Marginalized and under-resourced communities such as residents without citizenship often have access to less robust human rights protections and lesser legal expertise with which to defend those rights. Adopting AI without first ensuring responsible best practices and building in human rights principles at the outset will exacerbate preexisting disparities and lead to rights violations.
Adopting AI without first ensuring responsible best practices and building in human rights principles at the outset will exacerbate preexisting disparities and lead to rights violations.
We also know that technology travels. Whether in the private or public sector, one country’s decision to implement particular technologies makes it easier for other countries to follow. AI in the immigration space is already being explored in various jurisdictions across the world, as well as by international agencies that manage migration, such as the U.N.
Canada has a unique opportunity to develop international standards that regulate the use of these technologies in accordance with domestic and international human rights obligations. It is particularly important to set a clear example for countries with weaker records on refugee rights and rule of law, as insufficient ethical standards and weak accounting for human rights impacts can create a slippery slope internationally. Canada may also be responsible for managing the export of these technologies to countries more willing to experiment on non-citizens and infringe the rights of vulnerable groups.
It is crucial to interrogate these power dynamics in the migration space, where private-sector interventions increasingly proliferate, as seen in the recent growth of countless apps for and about refugees. However, in the push to make people on the move knowable, intelligible and trackable, technologies that predict refugee flows can entrench xenophobia, as well as encourage discriminatory practices, deprivations of liberty, and denial of due process and procedural safeguards.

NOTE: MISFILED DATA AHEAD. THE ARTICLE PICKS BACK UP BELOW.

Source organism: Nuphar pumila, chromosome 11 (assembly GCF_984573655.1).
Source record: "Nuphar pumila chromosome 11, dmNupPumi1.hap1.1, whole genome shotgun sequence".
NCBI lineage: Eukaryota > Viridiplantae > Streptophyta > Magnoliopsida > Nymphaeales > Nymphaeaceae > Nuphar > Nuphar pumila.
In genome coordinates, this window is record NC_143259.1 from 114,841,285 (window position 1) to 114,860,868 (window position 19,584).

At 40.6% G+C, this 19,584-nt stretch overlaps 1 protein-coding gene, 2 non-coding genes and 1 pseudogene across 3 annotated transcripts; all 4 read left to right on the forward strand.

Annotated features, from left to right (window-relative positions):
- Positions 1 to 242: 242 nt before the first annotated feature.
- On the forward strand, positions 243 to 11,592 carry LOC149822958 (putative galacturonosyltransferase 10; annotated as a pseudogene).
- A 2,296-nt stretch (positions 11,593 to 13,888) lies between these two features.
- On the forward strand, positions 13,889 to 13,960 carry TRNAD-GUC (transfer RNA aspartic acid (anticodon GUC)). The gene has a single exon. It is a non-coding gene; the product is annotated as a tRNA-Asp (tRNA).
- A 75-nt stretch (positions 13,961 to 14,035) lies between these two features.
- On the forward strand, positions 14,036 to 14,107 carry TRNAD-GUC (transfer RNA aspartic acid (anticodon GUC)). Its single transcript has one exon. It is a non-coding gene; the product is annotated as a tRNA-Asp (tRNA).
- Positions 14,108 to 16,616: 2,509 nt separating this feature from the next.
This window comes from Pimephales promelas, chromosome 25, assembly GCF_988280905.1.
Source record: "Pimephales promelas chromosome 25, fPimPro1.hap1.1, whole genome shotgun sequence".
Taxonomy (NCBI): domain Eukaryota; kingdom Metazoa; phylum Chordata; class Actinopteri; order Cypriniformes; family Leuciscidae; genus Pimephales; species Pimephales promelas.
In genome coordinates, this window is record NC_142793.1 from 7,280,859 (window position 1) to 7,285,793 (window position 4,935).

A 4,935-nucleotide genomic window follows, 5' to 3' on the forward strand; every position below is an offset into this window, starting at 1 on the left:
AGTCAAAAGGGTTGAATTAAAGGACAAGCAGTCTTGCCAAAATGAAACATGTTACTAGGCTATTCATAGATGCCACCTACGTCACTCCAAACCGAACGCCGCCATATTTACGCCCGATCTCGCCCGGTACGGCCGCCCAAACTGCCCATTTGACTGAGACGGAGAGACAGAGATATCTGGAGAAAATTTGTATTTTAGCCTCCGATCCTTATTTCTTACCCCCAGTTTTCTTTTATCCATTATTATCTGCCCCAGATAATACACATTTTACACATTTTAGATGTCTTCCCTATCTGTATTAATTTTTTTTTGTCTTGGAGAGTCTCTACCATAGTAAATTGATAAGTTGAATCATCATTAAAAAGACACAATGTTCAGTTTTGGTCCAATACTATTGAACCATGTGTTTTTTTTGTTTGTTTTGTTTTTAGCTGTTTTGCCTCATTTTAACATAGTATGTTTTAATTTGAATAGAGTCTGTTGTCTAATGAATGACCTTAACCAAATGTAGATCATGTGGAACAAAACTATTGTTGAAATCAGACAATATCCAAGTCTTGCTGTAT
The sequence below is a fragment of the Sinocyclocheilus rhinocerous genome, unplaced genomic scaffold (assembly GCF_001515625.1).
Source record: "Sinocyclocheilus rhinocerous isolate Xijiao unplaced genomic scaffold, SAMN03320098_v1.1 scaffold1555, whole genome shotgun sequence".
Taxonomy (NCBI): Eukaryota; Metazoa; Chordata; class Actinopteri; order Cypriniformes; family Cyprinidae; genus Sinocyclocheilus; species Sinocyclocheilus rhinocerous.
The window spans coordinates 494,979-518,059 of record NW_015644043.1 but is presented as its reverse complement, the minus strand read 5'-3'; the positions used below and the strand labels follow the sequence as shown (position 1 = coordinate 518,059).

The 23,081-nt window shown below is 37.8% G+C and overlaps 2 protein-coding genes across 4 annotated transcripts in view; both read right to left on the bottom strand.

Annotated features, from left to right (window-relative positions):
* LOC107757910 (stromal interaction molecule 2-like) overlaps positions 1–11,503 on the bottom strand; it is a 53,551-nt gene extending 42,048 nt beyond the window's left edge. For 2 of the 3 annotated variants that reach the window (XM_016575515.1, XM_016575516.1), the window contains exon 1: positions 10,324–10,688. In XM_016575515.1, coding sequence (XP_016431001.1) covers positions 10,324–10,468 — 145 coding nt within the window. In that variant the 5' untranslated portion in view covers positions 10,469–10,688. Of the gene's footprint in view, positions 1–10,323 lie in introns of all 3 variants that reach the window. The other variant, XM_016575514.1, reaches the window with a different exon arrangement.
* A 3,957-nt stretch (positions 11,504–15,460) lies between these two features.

With the increasing use of technologies to augment or replace immigration decisions, who actually benefits from these technologies? While efficiency may be valuable, those responsible for human lives should not pursue efficiency at the expense of fairness – fundamental human rights must hold a central place in this discussion. By placing such rights at the center, the careful and critical use of these new technologies in immigration and refugee decisions can benefit both Canada’s immigration system and the people applying to make the country their new home.
Immigration and refugee law is also a useful lens through which to examine state practices, particularly in times of greater border control security and screening measures, complex systems of global migration management, the increasingly widespread criminalization of migration and rising xenophobia. Immigration law operates at the nexus of domestic and international law and draws upon global norms of international human rights and the rule of law.
Canada has clear domestic and international legal obligations to respect and protect human rights when it comes to the use of these technologies and it is incumbent upon policymakers, government officials, technologists, engineers, lawyers, civil society and academia to take a broad and critical look at the very real impacts of these technologies on human lives.
The views expressed in this article belong to the authors and do not necessarily reflect the editorial policy of Refugees Deeply.